Fall Out Boy: Life After Emo

::photo_caption::Trohman, Hurley, Wentz and Stump (from left) in L.A.::/photo_caption::
::photo_credits::Sam Jones::/photo_credits::

How they defied the odds to rock again

By Brian Hiatt
Jun 06, 2013

PETE WENTZ’S JEANS AREN’T MUCH SKINNIER than anyone else’s these days. He’s thrown out his eyeliner, abandoned his hair dye and straightening iron. He’s a 33-year-old divorced dad now, bruised by life, slower with a smile, still half-convinced that no one likes him. There was a time, after losing his band and his wife, when the future looked like one long downward slide, and he wasn’t even able to write good songs about it. As Wentz puts it, “It’s weird to go from the Midas touch to the opposite of the Midas touch.”

He used to be, well, Pete Wentz: bassist, lyricist and official cute one in Fall Out Boy, crush of choice for angsty teen girls, herald of white belts and swoop-y haircuts. A one-man Thought Catalogue, he presaged a generation’s oversharing and oversexting with his self-referential lyrics, compulsive blogging and viral penis selfie. Then, suddenly, he was emo’s Fred Durst: overexposed, despised, obsolete. Wentz’s infamy overshadowed Patrick Stump, his band’s gifted but awkward singer-composer, and kept some people from realizing that Fall Out Boy were actually great – a witty, chart- savvy arena band in an era when guitar acts seemed terrified of hits. “I will never understand,” says Stump, “why people hate that guy so much.”

This evening, upstairs in his cozy two- story house in Studio City’s sleepy foothills, Wentz is reading a bedtime story to his four-year-old son, Bronx – and feeling kind of dazed. Fall Out Boy went on “hiatus” almost four years ago – emo was dead, their third major-label album fizzled and their working relationship had frayed. They seemed about as likely to have a huge comeback in 2013 as the Microsoft Zune. But as of tonight, the reunited band has a Number One album (cheekily titled Save Rock and Roll), a platinum hit single (“My Songs Know What You Did in the Dark,” which nods to both hip-hop and hair metal) and a sold-out tour.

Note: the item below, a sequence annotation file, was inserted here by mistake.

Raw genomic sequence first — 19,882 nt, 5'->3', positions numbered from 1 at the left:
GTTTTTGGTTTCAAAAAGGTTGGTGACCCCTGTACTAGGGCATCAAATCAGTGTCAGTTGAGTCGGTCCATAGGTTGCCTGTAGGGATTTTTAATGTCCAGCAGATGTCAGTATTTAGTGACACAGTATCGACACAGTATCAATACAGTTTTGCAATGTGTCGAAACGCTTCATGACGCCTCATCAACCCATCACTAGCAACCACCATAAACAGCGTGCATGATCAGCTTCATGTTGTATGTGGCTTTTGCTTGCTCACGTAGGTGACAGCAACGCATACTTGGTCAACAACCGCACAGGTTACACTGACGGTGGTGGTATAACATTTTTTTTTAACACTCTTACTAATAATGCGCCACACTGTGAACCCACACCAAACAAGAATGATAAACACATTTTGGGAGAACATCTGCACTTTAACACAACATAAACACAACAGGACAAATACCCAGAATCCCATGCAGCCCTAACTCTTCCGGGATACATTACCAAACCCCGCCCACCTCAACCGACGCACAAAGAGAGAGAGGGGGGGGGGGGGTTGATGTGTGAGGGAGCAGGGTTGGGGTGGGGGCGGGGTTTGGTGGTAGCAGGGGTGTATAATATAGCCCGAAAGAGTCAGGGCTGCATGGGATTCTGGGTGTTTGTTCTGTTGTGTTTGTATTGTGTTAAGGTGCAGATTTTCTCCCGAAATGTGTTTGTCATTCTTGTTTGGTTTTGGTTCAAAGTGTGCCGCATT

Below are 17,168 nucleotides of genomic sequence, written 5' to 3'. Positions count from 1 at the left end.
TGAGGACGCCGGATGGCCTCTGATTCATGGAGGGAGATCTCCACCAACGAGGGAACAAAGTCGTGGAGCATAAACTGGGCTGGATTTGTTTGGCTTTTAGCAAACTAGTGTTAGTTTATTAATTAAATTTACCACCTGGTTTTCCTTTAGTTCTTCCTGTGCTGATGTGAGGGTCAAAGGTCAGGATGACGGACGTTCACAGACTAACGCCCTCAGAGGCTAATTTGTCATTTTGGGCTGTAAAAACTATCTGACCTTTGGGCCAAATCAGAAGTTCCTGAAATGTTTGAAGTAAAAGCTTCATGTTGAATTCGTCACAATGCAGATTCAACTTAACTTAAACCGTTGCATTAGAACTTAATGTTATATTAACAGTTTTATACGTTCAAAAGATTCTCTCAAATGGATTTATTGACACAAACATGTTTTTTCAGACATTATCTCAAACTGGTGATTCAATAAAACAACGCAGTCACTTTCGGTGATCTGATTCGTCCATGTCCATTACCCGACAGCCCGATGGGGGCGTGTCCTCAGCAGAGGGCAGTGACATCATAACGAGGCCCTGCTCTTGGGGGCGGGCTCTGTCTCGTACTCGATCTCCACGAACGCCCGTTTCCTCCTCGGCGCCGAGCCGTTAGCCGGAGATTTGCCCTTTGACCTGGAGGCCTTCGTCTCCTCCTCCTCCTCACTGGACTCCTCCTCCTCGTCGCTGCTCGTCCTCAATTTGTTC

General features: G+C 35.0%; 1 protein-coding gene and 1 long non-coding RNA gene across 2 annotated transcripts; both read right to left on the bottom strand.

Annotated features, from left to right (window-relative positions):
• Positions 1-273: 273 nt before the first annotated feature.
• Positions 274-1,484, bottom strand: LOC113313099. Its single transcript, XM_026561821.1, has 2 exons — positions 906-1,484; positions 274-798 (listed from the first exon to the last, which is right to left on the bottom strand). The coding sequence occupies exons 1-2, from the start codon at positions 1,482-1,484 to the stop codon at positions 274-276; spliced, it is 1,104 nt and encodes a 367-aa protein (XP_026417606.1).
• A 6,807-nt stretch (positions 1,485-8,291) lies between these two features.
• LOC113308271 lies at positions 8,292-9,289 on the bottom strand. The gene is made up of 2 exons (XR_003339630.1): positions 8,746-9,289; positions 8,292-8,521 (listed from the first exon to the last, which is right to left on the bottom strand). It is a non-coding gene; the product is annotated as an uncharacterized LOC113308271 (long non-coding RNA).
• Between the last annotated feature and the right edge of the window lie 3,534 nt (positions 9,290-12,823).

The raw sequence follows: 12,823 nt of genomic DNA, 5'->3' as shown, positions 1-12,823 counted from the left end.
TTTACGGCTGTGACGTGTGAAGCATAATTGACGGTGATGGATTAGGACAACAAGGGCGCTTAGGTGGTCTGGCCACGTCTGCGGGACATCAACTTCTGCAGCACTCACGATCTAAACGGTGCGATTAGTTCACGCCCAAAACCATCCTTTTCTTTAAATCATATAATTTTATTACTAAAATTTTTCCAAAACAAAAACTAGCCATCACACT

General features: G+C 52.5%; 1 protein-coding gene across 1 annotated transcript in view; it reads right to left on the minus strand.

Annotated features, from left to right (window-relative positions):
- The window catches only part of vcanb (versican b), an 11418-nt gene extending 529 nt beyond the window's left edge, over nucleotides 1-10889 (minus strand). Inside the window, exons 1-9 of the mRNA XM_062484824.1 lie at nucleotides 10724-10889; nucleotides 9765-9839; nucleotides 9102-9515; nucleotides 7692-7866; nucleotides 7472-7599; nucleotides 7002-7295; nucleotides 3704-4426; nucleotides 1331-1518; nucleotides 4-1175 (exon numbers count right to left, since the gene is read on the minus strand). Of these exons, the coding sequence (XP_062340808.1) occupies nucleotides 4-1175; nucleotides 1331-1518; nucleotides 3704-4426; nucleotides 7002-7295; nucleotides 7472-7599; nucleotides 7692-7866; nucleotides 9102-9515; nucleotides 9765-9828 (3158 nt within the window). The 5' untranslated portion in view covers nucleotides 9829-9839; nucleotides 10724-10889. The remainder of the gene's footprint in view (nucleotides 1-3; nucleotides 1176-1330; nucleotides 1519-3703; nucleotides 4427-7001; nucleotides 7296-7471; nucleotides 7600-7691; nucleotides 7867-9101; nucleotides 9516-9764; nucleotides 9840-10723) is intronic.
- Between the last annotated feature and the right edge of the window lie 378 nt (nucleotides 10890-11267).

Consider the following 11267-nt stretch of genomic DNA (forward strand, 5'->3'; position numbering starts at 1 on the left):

Wentz has reason to believe he’ll have no trouble staying grounded this time. Yesterday, after learning of the album’s chart victory, Wentz interrupted his son’s game of Mega Man to share some news: “Dad’s album is a big deal! It went Number One!”

Bronx glanced up from his iPod Touch and asked, “What’s an album?”

Fall Out Boy may not be reaching preschoolers, but for a LiveJournal band in a Tumblr world, it’s an undreamed-of second shot at massive success – this time in a more sustainable and democratic configuration. Now confident and skinny, Stump has become an actual frontman, and he and Wentz have brought previously excluded guitarist Joe Trohman into their songwriting process. “Clearly, we’re not the same band,” says Trohman, who didn’t want to come back without an expanded role, especially after winning respect from hard-rock fans with The Damned Things, his side band with FOB drummer Andy Hurley and Anthrax’s Scott Ian. “The chemistry is changing. And we actually look like a band now. Before, we looked like we won some sweepstakes.”

“It totally feels like a do-over,” adds Hurley. “And it seems like a lot of the baggage isn’t there anymore. We’re somehow maybe a little cooler now.”

This is an extract. To read the full story, pick up a copy of Rolling Stone Middle East, available at over 200 outlets in the UAE and GCC.